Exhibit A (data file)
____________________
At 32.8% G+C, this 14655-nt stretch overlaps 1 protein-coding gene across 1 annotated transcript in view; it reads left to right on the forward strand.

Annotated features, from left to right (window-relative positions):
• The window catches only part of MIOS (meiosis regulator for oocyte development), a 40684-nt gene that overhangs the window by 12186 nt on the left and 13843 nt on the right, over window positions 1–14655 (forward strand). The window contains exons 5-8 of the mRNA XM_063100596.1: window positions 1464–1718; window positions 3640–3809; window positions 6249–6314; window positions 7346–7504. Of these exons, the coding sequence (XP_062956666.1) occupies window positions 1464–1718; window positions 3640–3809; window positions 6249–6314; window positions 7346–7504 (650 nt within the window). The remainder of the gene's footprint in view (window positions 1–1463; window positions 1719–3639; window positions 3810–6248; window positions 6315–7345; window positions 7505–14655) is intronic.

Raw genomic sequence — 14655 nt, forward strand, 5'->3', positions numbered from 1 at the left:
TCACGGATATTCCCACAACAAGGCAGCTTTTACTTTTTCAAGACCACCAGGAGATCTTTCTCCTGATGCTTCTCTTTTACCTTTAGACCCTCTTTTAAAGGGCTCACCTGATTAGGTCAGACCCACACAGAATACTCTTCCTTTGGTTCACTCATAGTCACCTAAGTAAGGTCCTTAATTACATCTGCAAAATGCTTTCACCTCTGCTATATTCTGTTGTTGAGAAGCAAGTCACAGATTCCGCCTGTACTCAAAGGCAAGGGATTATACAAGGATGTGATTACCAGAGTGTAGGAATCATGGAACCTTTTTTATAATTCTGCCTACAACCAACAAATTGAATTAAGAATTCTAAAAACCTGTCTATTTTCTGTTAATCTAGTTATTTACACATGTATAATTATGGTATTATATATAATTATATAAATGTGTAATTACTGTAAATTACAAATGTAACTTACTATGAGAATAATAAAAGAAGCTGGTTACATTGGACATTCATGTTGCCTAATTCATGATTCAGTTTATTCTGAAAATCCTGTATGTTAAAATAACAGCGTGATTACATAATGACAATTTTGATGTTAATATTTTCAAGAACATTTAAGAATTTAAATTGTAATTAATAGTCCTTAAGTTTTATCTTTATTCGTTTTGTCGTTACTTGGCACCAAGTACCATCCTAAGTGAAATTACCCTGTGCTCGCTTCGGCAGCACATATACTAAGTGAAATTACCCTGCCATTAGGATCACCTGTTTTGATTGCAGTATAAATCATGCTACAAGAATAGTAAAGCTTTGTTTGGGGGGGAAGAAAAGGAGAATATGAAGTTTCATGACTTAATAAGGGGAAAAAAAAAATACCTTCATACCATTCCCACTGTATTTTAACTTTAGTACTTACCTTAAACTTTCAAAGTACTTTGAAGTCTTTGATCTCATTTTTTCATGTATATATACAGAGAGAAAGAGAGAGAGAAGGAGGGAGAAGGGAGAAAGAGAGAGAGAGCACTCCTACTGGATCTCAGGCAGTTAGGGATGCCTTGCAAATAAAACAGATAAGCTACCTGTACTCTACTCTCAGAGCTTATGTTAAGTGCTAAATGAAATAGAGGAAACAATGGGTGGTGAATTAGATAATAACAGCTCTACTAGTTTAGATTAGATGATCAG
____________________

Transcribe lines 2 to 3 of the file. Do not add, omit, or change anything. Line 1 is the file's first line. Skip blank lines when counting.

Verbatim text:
Annotated features, from left to right (window-relative positions):
• The window catches only part of MIOS (meiosis regulator for oocyte development), a 40684-nt gene that overhangs the window by 12186 nt on the left and 13843 nt on the right, over window positions 1–14655 (forward strand). The window contains exons 5-8 of the mRNA XM_063100596.1: window positions 1464–1718; window positions 3640–3809; window positions 6249–6314; window positions 7346–7504. Of these exons, the coding sequence (XP_062956666.1) occupies window positions 1464–1718; window positions 3640–3809; window positions 6249–6314; window positions 7346–7504 (650 nt within the window). The remainder of the gene's footprint in view (window positions 1–1463; window positions 1719–3639; window positions 3810–6248; window positions 6315–7345; window positions 7505–14655) is intronic.